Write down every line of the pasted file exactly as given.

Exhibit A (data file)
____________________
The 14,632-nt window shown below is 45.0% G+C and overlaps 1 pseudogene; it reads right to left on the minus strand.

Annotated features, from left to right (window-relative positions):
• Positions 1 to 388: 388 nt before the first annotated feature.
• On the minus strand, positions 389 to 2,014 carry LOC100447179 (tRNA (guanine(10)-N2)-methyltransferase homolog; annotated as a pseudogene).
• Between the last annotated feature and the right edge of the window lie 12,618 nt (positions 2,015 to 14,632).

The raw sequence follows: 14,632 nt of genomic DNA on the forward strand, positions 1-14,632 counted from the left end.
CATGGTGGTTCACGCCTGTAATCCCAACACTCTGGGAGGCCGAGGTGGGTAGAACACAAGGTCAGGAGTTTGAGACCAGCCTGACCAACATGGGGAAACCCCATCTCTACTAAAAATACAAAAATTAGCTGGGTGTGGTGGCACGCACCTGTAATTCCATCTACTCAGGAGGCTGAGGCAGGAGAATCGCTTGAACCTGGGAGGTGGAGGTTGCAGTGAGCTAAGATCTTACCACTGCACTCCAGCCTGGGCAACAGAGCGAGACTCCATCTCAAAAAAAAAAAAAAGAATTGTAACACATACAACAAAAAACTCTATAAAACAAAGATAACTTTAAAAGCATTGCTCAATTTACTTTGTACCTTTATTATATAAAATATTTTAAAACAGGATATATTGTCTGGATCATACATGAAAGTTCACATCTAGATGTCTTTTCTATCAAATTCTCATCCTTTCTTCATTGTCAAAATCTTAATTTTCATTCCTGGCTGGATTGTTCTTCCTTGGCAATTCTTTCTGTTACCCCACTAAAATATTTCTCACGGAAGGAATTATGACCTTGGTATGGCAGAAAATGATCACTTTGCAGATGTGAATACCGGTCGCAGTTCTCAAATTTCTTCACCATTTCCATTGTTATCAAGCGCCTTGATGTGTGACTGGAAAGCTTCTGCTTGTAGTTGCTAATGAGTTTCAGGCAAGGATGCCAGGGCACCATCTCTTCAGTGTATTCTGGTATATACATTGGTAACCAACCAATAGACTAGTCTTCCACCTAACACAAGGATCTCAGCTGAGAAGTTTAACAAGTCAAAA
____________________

The 14,632-nt window shown below is 45.0% G+C and overlaps 1 pseudogene; it reads right to left on the minus strand.

Annotated features, from left to right (window-relative positions):
• Positions 1 to 388: 388 nt before the first annotated feature.
• On the minus strand, positions 389 to 2,014 carry LOC100447179 (tRNA (guanine(10)-N2)-methyltransferase homolog; annotated as a pseudogene).
• Between the last annotated feature and the right edge of the window lie 12,618 nt (positions 2,015 to 14,632).

The raw sequence follows: 14,632 nt of genomic DNA on the forward strand, positions 1-14,632 counted from the left end.
CATGGTGGTTCACGCCTGTAATCCCAACACTCTGGGAGGCCGAGGTGGGTAGAACACAAGGTCAGGAGTTTGAGACCAGCCTGACCAACATGGGGAAACCCCATCTCTACTAAAAATACAAAAATTAGCTGGGTGTGGTGGCACGCACCTGTAATTCCATCTACTCAGGAGGCTGAGGCAGGAGAATCGCTTGAACCTGGGAGGTGGAGGTTGCAGTGAGCTAAGATCTTACCACTGCACTCCAGCCTGGGCAACAGAGCGAGACTCCATCTCAAAAAAAAAAAAAAGAATTGTAACACATACAACAAAAAACTCTATAAAACAAAGATAACTTTAAAAGCATTGCTCAATTTACTTTGTACCTTTATTATATAAAATATTTTAAAACAGGATATATTGTCTGGATCATACATGAAAGTTCACATCTAGATGTCTTTTCTATCAAATTCTCATCCTTTCTTCATTGTCAAAATCTTAATTTTCATTCCTGGCTGGATTGTTCTTCCTTGGCAATTCTTTCTGTTACCCCACTAAAATATTTCTCACGGAAGGAATTATGACCTTGGTATGGCAGAAAATGATCACTTTGCAGATGTGAATACCGGTCGCAGTTCTCAAATTTCTTCACCATTTCCATTGTTATCAAGCGCCTTGATGTGTGACTGGAAAGCTTCTGCTTGTAGTTGCTAATGAGTTTCAGGCAAGGATGCCAGGGCACCATCTCTTCAGTGTATTCTGGTATATACATTGGTAACCAACCAATAGACTAGTCTTCCACCTAACACAAGGATCTCAGCTGAGAAGTTTAACAAGTCAAAA